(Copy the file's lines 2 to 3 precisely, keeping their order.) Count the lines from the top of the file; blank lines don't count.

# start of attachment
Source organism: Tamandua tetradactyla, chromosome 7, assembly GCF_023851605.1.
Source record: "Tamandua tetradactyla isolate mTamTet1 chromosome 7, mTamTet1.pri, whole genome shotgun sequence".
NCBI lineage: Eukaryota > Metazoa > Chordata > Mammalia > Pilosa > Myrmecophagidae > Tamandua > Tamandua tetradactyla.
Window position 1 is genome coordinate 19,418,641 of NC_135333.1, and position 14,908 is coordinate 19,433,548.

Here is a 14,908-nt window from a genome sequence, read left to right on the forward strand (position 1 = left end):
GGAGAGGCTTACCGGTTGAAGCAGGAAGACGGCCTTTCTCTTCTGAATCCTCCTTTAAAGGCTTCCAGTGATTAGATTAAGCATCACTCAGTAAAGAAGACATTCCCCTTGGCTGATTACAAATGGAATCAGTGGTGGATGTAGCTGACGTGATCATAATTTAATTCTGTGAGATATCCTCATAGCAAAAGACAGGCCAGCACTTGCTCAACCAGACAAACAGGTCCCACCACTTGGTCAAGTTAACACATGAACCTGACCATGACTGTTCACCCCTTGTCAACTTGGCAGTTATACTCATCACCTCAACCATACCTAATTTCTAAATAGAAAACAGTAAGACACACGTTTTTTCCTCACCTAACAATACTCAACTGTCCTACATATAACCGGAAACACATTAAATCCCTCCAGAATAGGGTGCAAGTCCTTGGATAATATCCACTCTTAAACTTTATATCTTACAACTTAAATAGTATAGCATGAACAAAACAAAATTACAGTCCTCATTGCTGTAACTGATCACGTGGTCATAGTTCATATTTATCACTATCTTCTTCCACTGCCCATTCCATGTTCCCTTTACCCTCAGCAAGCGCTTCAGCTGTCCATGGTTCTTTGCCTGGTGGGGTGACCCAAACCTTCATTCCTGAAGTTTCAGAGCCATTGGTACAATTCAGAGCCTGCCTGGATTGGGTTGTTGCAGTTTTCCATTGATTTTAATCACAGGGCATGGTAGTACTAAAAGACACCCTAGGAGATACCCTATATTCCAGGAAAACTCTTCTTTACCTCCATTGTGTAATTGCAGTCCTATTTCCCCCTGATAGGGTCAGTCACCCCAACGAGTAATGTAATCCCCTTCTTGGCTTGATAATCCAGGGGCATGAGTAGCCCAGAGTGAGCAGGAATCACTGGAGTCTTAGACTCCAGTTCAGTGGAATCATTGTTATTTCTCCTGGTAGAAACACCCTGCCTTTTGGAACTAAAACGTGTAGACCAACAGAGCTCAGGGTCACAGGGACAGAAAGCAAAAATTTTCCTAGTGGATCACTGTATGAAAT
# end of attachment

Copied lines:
Source record: "Tamandua tetradactyla isolate mTamTet1 chromosome 7, mTamTet1.pri, whole genome shotgun sequence".
NCBI lineage: Eukaryota > Metazoa > Chordata > Mammalia > Pilosa > Myrmecophagidae > Tamandua > Tamandua tetradactyla.